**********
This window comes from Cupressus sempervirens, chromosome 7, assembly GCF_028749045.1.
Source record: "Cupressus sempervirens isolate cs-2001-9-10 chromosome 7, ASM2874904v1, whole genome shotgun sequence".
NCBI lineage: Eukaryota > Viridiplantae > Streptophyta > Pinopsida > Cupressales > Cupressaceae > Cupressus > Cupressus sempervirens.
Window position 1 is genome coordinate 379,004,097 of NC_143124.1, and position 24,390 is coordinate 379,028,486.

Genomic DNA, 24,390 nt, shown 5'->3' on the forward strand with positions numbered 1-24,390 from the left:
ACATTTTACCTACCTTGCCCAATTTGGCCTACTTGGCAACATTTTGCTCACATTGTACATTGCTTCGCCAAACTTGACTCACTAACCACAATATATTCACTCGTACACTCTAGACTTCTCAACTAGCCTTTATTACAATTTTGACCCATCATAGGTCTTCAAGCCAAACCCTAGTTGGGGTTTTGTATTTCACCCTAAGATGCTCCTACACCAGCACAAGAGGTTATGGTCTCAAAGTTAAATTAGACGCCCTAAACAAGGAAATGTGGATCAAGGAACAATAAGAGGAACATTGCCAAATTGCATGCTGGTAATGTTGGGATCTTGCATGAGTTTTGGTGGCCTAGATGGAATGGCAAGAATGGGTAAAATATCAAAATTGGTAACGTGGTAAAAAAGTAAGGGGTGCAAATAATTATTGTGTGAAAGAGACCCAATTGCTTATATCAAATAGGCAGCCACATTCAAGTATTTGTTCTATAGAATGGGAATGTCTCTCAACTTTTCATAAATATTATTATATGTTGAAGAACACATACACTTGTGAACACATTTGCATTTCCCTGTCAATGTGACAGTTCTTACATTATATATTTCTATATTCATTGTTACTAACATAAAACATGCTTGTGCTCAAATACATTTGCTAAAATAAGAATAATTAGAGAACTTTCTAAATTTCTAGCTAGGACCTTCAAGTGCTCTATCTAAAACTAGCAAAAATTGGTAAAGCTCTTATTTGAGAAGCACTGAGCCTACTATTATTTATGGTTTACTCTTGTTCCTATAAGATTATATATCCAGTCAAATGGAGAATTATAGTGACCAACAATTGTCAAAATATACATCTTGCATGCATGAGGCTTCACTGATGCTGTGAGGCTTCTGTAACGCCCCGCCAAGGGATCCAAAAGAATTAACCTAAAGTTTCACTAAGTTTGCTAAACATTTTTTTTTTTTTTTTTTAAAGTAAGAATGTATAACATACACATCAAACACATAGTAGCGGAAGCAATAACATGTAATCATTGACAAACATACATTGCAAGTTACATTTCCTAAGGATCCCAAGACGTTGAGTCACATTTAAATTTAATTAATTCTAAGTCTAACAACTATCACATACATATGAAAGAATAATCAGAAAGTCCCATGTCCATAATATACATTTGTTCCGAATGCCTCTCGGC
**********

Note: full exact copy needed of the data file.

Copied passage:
This window comes from Cupressus sempervirens, chromosome 7, assembly GCF_028749045.1.
Source record: "Cupressus sempervirens isolate cs-2001-9-10 chromosome 7, ASM2874904v1, whole genome shotgun sequence".
NCBI lineage: Eukaryota > Viridiplantae > Streptophyta > Pinopsida > Cupressales > Cupressaceae > Cupressus > Cupressus sempervirens.
Window position 1 is genome coordinate 379,004,097 of NC_143124.1, and position 24,390 is coordinate 379,028,486.

Genomic DNA, 24,390 nt, shown 5'->3' on the forward strand with positions numbered 1-24,390 from the left:
ACATTTTACCTACCTTGCCCAATTTGGCCTACTTGGCAACATTTTGCTCACATTGTACATTGCTTCGCCAAACTTGACTCACTAACCACAATATATTCACTCGTACACTCTAGACTTCTCAACTAGCCTTTATTACAATTTTGACCCATCATAGGTCTTCAAGCCAAACCCTAGTTGGGGTTTTGTATTTCACCCTAAGATGCTCCTACACCAGCACAAGAGGTTATGGTCTCAAAGTTAAATTAGACGCCCTAAACAAGGAAATGTGGATCAAGGAACAATAAGAGGAACATTGCCAAATTGCATGCTGGTAATGTTGGGATCTTGCATGAGTTTTGGTGGCCTAGATGGAATGGCAAGAATGGGTAAAATATCAAAATTGGTAACGTGGTAAAAAAGTAAGGGGTGCAAATAATTATTGTGTGAAAGAGACCCAATTGCTTATATCAAATAGGCAGCCACATTCAAGTATTTGTTCTATAGAATGGGAATGTCTCTCAACTTTTCATAAATATTATTATATGTTGAAGAACACATACACTTGTGAACACATTTGCATTTCCCTGTCAATGTGACAGTTCTTACATTATATATTTCTATATTCATTGTTACTAACATAAAACATGCTTGTGCTCAAATACATTTGCTAAAATAAGAATAATTAGAGAACTTTCTAAATTTCTAGCTAGGACCTTCAAGTGCTCTATCTAAAACTAGCAAAAATTGGTAAAGCTCTTATTTGAGAAGCACTGAGCCTACTATTATTTATGGTTTACTCTTGTTCCTATAAGATTATATATCCAGTCAAATGGAGAATTATAGTGACCAACAATTGTCAAAATATACATCTTGCATGCATGAGGCTTCACTGATGCTGTGAGGCTTCTGTAACGCCCCGCCAAGGGATCCAAAAGAATTAACCTAAAGTTTCACTAAGTTTGCTAAACATTTTTTTTTTTTTTTTTTAAAGTAAGAATGTATAACATACACATCAAACACATAGTAGCGGAAGCAATAACATGTAATCATTGACAAACATACATTGCAAGTTACATTTCCTAAGGATCCCAAGACGTTGAGTCACATTTAAATTTAATTAATTCTAAGTCTAACAACTATCACATACATATGAAAGAATAATCAGAAAGTCCCATGTCCATAATATACATTTGTTCCGAATGCCTCTCGGC